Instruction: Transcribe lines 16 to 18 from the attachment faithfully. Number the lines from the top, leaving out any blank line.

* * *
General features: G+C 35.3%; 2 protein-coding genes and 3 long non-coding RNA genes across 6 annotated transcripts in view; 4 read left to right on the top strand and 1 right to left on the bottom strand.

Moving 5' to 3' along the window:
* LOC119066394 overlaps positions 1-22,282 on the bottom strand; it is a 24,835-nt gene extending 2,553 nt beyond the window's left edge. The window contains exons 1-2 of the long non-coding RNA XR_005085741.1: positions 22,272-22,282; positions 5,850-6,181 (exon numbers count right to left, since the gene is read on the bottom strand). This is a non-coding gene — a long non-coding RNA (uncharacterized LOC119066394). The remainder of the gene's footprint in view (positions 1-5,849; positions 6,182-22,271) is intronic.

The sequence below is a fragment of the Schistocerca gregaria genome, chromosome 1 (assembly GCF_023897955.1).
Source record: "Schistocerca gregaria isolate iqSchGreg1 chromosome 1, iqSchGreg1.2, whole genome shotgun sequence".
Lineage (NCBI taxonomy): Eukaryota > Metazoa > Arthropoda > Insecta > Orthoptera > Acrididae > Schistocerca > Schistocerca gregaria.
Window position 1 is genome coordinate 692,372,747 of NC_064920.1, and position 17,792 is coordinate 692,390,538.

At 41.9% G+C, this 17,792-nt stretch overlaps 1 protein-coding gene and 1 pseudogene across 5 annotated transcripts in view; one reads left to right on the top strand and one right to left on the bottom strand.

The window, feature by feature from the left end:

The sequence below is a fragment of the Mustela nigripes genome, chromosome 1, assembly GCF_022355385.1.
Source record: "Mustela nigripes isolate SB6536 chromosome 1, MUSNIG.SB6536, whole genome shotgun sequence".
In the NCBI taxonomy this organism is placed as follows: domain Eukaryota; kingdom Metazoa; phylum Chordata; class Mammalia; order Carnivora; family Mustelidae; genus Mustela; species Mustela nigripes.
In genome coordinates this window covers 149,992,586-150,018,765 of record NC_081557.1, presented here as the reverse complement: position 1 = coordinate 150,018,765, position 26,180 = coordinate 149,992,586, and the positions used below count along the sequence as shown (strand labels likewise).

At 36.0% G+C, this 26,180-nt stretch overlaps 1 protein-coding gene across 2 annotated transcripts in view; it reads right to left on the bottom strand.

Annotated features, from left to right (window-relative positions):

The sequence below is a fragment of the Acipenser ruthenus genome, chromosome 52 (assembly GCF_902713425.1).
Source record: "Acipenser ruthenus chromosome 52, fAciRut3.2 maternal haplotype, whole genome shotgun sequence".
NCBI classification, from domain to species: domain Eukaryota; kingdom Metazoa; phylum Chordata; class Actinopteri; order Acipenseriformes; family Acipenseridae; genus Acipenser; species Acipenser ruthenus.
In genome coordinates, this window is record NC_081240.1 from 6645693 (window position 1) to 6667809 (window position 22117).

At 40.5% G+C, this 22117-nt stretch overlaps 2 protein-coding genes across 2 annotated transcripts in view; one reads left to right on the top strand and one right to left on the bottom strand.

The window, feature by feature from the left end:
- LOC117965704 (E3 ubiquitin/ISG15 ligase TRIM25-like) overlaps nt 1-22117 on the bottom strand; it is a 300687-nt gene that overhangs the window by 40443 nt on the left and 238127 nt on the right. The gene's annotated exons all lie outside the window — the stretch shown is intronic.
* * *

The sequence below is a fragment of the Acipenser ruthenus genome, chromosome 52 (assembly GCF_902713425.1).
Source record: "Acipenser ruthenus chromosome 52, fAciRut3.2 maternal haplotype, whole genome shotgun sequence".
NCBI classification, from domain to species: domain Eukaryota; kingdom Metazoa; phylum Chordata; class Actinopteri; order Acipenseriformes; family Acipenseridae; genus Acipenser; species Acipenser ruthenus.